Last Sunday, I participated as one of three authors in a book reading and signing at Vroman’s bookstore in Pasadena. It was a terrific experience, and I’m only sorry if you couldn’t be there. (Hey, I sure announced it enough in the blog and on Facebook!)
It began with my arrival at about 3:30 PM, accompanied by my wife, who supports me with such forbearance in so many ways. Vroman’s had set up a space with rows of chairs for attendees – lots of attendees. At the front of the area was a podium, and to its left (audience right) were three tables, one for each of the authors. On each table were stacked copies of our respective books, ready for signing. In a word, it was classy.
I was greeted by a very nice woman who was both welcoming and helpful, and who laid out the event’s agenda. Each of us would have 15-20 minutes to read and/or speak about our book, and this would be followed by a Q&A which we’d do as a panel. Following this, the actual signing.
One of the other authors had pretty much stacked the audience with his friends and supporters, and he rather forcefully insisted on speaking last. The other author, a young woman who’d written a diet and weight loss book, and I, decided not to argue about it. She had never done a signing and did not want to speak first, so I took the lead-off position.
The reading went well, with lots of folks in the audience finding the excerpts from Zendoscopy funny and, in a few cases that I’m aware of, affecting. Next came the weight-loss author. Clearly, she was a hit. Slender, tall, and undeniably attractive, it really didn’t matter that her book was really just another self-help tome making dubious medical claims leavened with a bit of common sense advice. She clearly had an immediate impact upon the overweight women in the crowd. Then came the author who’d insisted on going last. He did an overly long and ill-defined reading from his book, but none of that mattered since he’d packed the audience with many people already primed to buy his work.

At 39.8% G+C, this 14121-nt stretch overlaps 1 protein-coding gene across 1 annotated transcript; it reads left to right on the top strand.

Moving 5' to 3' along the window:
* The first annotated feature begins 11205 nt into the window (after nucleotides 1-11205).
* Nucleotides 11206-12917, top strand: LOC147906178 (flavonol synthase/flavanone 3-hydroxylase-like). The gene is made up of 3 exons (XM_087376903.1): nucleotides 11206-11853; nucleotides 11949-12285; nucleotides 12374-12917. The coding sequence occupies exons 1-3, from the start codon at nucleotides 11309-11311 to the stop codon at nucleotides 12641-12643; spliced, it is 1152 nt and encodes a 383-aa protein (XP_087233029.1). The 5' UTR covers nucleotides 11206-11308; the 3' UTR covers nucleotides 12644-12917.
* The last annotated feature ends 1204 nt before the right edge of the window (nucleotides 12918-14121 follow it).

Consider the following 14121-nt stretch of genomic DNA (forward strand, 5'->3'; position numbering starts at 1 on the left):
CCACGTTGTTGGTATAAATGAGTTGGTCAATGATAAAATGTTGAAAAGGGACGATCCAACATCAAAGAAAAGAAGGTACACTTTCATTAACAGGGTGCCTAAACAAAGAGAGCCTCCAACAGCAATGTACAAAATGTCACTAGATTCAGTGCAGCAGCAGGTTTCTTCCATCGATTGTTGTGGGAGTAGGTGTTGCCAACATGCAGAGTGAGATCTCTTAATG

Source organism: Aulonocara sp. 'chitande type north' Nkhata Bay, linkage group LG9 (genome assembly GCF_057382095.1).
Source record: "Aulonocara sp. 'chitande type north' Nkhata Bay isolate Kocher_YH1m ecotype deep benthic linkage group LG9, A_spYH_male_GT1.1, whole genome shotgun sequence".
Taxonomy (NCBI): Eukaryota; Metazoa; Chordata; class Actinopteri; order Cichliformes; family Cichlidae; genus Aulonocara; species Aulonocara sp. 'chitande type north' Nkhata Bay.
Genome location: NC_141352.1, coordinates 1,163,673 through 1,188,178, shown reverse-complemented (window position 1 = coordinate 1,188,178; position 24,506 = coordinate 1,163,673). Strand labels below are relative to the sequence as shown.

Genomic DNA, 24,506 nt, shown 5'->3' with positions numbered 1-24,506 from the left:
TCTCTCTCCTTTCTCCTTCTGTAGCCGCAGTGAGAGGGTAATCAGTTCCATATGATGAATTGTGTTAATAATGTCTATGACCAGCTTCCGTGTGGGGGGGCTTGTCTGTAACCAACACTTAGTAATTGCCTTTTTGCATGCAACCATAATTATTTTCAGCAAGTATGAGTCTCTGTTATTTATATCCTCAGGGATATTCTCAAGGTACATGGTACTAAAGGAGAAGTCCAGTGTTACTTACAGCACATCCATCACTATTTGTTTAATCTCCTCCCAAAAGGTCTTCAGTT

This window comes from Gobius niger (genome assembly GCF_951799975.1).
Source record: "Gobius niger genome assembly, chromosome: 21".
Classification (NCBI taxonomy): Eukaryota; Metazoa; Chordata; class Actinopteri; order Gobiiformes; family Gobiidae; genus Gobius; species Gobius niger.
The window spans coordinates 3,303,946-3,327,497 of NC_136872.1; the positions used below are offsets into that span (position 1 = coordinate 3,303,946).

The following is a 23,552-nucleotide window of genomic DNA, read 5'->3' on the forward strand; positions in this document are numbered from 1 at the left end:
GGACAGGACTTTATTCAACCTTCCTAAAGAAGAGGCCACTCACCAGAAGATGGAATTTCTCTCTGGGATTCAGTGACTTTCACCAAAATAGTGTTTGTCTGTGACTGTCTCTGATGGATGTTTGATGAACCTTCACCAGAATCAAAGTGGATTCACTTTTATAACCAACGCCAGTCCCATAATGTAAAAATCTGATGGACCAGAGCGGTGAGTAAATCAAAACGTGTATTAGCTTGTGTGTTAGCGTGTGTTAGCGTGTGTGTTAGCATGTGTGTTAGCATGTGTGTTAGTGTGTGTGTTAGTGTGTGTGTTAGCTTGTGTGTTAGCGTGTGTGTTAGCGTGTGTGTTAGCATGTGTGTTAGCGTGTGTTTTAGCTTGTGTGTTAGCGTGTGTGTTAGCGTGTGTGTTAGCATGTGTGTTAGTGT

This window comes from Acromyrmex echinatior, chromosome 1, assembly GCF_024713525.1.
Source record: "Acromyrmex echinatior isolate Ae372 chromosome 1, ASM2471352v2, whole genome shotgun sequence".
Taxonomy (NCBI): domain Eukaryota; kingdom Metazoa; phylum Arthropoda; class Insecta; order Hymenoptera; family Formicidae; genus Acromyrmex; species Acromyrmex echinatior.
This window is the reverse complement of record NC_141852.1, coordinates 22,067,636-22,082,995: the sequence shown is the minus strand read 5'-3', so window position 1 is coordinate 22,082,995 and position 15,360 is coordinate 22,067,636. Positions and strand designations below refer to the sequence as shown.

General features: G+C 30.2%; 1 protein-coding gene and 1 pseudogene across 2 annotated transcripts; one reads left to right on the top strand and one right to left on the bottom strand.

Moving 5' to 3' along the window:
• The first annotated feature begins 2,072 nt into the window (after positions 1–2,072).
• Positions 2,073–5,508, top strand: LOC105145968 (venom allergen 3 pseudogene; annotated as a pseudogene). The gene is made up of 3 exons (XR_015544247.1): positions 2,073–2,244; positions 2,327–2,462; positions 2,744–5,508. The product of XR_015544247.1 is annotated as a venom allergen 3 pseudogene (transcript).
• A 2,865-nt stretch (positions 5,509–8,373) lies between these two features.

The Q&A went well, with lots of questions ranging from the thoughtful to the predictably anxious from aspiring writers (“How do you get your ideas?”). The Vroman’s staffer told us that it was the best Q&A she’d experienced, and she’d therefore allowed it to go on longer than usual for these events.
Finally came the signing. I’ve found signings to be fascinating, this one being particularly so because it followed a reading. There were those who told me that they’d enjoyed the reading and bought the book, those who said they’d enjoyed the reading and didn’t buy the book (but who might have bought one of the other books), and those who were only there to mingle with the authors and nothing else.
Did I sell many books? No, actually. Only a few. But it was fun and I got my first experience with a reading. I’m now looking at trying to do it again at other local bookstores, and the generally positive feedback has encouraged me to continue working on Zendoscopy‘s sequel. Don’t ask – it’s as yet untitled.
As always, many of the entries in seductivepeach.com are targeted to those who are hoping to succeed at writing. I hope this entry has provided a bit of insight into one aspect of marketing one’s work, and that you’ll keep coming back to follow my own adventure’s course in months to come.
Finally, I want to thank those friends and supporters who did turn out to support me at the event. Believe me, it meant a lot to see you in the audience. And here’s my plug and appreciation for one special attendee, Nancy Young, author of Strum. Nancy, I never expected to see you there, but I’m so grateful that you came!